THE LAST DAYS OF AMERICAN CRIME Rick Remender/Greg Tocchini/Rus Wooton
The seedy underbelly of life is what makes the noir/crime story so fascinating. For every ray of light and good deed there’s the other side of things. We’re presented a very close knit bare bones outline in The Last Days of American Crime but the novel approach to the antagonizing event is what shines through. It isn’t just that a heist is planned, it’s that it is a genuine last chance. Even criminals and low life types are slaves to the underwritten laws of being human. We want to succeed, to do something worthy, or at the very least make SOME kind of impression. With a week left to commit a crime our story is given a birth and a wild crime romp ensues. The overbearing tones (huge government endeavor to signal boost the end to crime) drive the pretense that no matter what you just may not be able to outrun who you are destined to be. Drugs, sex, and bad doing are in the blood of some. For others its is a genuine desire to be good but simply unable to get out of one’s own way long enough to do it. Then of course there’s the good hearted soul that will take a karmic gift even if it may have come from ill intentions. The characters come crashing together and both the good and bad nature of who we are, and can be create a glorious train wreck of interactions. As the week winds down and hands are forced the end product leaves much to smile about, but plenty to long for (as a person). The presentation is realistic when needed and over the top when necessary. Each page is a treat.
TLDOAC is more than just a classic crime thriller. There are several elements combined to make a different kind of take of the genre. All in all a good take that is fun too read all around.
To close out 2018 we’d like to list our “top comics” of the year. This has been a fantastic year for the comic community in terms of the breadth and depth of the books coming out. The last quarter of the year exploded with prime examples of this. There are a few books that would have made this list MUCH MUCH harder to dwindle to 10 if they’d have come out earlier in the year. I’ve even got one in that section that was majorily a 2017 book but did have 4 issues this year to conclude the series.
First up is the “I wish there was more but holy hell are these fantabulous already” section (to include that one that ended this year). The White Noise 4 Horsemen (Dan Watters, Ryan O’Sullivan, Alex Paknadel and Ram V) have put out absolutely stellar books for Vault Comics that are pushing the boundaries, and rewriting some, of the comic book medium. Fearscape, Friendo, and These Savage Shores have shot out of the gate and blown our collective minds. Fearscape (O’Sullivan) flexes the literary muscle and manages to make a comic book feel like so much more. The power in its prose is unrelenting and oh by the way we’ve got one hell of a story on our hands. Friendo (Paknadel) isn’t to be out done though. This is the horrific tale of the all too real barrel we’re staring down and how we lose ourselves before the trigger is even pulled. We literally sell ourselves, souls and any shred of who we are for the next shiny thing. This one’s scary because it’s true. Of course These Savage Shores (Ram V) brings the traditional horror characters but a completely unconventional script to lay them out. Right as you get the feeling you know what’s going on you’re shown that the horrors have horrors greater then them. Vault isn’t the only one having fun however. Infinite Dark is showing off Ryan Cady’s writing prowess with a tale of dread and woe. Hopelessness and dread fill the minds of everyone at times and what could be more hopeless or dreadful than being on a “malfunctioning” space arc holding the last remnants of the human race after the heat death of the universe … YEAH. This one is fantabulous, dark and full of icky that makes you want more. Keeping in vein of that icky but wanting more, Hot Lunch Special from Eliot Rahal has its icky in an outlet much closer to home. We all know that small town with big secrets. Here we’re being given a big time mafioso war playing out through a family tale. The heart chords he’s plucking are very clearly personal. It makes for damn fine reading. Damn fine reading is exactly what Saladin Ahmed gave us with Black Bolt. The tale of the ‘Midnight’ King wrapped up this year and it was one of the best ever expositions of a character. We got a bare bones stripped down to the core story of one of the most powerful characters in the Marvel universe. For all his power he’s never been more powerful than he was in these 12 issues. The thought and care put into this story was superb.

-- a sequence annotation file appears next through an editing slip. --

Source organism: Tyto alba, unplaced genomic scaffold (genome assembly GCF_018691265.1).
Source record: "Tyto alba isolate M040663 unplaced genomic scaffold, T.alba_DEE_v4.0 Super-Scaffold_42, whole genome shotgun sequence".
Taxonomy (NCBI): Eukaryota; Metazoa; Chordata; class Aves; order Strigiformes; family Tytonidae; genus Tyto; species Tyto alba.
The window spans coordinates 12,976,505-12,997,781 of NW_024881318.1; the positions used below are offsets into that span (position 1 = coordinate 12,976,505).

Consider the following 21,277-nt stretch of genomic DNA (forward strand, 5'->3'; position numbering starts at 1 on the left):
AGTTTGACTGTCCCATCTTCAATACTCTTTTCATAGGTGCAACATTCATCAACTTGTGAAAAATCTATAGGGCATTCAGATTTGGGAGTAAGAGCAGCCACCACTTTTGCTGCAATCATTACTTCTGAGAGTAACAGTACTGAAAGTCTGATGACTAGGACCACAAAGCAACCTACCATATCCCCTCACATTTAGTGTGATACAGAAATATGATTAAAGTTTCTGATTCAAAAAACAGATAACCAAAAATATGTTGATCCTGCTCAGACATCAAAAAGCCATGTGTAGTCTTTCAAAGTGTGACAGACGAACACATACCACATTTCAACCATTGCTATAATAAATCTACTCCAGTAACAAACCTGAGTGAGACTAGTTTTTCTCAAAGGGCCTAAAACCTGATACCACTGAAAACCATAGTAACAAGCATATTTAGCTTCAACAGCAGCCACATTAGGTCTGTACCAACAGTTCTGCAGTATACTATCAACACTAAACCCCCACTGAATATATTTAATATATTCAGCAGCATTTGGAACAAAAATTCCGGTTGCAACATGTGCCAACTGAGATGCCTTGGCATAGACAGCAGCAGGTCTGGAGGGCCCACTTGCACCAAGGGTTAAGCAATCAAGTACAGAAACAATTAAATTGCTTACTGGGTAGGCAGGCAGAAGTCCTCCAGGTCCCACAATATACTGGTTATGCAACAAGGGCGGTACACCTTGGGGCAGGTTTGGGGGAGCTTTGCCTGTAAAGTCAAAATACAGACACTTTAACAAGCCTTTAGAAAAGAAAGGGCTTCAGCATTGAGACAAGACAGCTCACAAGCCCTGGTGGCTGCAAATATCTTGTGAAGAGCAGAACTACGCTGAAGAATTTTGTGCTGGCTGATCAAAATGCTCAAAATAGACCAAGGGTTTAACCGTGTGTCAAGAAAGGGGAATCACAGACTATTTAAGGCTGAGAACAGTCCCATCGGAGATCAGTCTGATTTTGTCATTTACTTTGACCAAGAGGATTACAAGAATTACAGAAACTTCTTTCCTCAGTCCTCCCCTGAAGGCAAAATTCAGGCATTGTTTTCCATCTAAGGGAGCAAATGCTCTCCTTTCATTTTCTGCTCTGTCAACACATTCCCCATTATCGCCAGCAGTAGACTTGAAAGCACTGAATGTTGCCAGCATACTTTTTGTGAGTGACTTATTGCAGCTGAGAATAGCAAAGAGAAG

So now we head over to what we feel are the TOP COMICS of 2018!
Immortal Hulk Al Ewing – Joe Bennett – Ruy Jose – Paul Mounts
Everything you know and love about the Hulk … isn’t here. This is a return to the roots of the character and what the Hulk is. A monster. The outward rage machine driven by the inward hate machine is front and center. Even more appealing is that the mythos is being built upon and there is so much more to the Hulk and the gamma radiation, than we ever knew or dreamed. Both his friends and his enemies are after him and “sightings” have started spotting the map in the vein of the serial killer hunts. This is a down right excellent book. You know nothing about the Hulk. Read this book.